Podcast: Play in new window | Download
Subscribe: iTunes | Android |
Our March gathering of the North Bay Flower Collective & Slow Flowers, pictured inside the barn at Open Field Farm (c) Betany Coffland, Chloris Floral Design.
Zoe Hitchner of Front Porch Farm (left) and Jaclyn Nesbitt of Jaclyn K. Nesbitt Designs (right) are featured in “part one” of this episode
Sarah James, who owns Open Field Farm with her husband and partner Seth James, is featured in “part two” of this episode.
American Flowers Week is only one month away, scheduled for June 28th through July 4th.
Check out our dedicated web site here to read stories about members who are involved with this cool media and consumer awareness campaign. Find free downloads of graphics, a badge for your blogroll and images to use on Facebook, Twitter and Instagram.
And here is our brand new fun coloring map of the USA, which you can download and print here to share with customers. Get out your pens and pencils and color to your heart’s content. Then PLEASE post your creation and tag #americanflowersweek — we look forward to seeing your work. A grateful shout-out to Jenny Diaz, our designer, for hand-drawing and hand-lettering the adorable 50-state map.
You’re also invited to contribute a bouquet of your own by designing a red-white-and-blue arrangement with local flowers from your state — and be sure to post and send us a photo of the results. Sign up here.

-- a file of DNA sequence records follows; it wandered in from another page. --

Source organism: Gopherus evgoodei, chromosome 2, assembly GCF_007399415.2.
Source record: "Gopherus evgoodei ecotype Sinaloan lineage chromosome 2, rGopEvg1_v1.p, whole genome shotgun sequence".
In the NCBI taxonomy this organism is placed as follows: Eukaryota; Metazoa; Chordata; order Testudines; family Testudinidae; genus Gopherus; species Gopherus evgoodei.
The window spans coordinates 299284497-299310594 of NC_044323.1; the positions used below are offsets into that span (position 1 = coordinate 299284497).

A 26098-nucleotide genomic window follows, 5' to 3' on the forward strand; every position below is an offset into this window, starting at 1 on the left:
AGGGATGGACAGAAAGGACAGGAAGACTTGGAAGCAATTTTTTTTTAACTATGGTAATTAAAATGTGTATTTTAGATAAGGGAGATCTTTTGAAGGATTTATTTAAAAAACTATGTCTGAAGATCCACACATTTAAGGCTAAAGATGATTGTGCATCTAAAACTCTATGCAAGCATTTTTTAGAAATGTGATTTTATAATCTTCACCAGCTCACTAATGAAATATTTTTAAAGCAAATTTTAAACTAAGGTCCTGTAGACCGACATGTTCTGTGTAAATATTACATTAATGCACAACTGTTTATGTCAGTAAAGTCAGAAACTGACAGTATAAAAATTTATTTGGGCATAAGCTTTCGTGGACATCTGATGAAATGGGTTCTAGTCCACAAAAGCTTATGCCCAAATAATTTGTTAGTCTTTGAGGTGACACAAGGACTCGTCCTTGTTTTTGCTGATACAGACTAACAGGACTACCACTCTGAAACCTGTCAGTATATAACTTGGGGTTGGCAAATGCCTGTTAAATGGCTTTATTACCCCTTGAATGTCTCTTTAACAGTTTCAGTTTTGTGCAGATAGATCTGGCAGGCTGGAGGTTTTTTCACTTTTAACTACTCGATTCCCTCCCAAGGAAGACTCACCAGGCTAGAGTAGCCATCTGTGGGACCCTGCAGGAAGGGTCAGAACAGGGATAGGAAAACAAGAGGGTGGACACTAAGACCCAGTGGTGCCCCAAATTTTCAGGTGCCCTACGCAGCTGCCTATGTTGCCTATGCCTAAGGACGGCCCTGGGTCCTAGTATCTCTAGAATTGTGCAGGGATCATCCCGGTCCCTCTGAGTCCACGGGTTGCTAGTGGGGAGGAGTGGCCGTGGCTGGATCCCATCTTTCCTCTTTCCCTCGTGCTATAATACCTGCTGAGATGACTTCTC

We’ll add it to our “50 Weeks of American Grown Flowers” gallery that will live on americanflowersweek.com and at the Slow Flowers Community on Facebook. So far, we’ve had people from 11 states volunteer to contribute a photo of their patriotic bouquet –and we’d love to receive your imagery by mid-June. Please share the love and get involved!
And by the way — all submissions will be eligible for several prizes donated by our sponsors, including three $100 dollar shopping sprees from Syndicate Sales. We’ll have more swag to announce in the future.
This map of Sonoma County shows the geographical diversity of the region north of San Francisco Bay in California
I’m really excited to share today’s episode with you, recorded during my two-day March floral excursion hosted by the farmers, florists and growers of Sonoma County, north of San Francisco, also known as the North Bay Flower Collective.
If you’ve been listening to this series, I can only imagine you shared the same response as I’ve experienced — that of being awed and inspired by the basic human truth that we each need a tribe; we each can soar to achieve that which we imagine or dream, when we are not alone.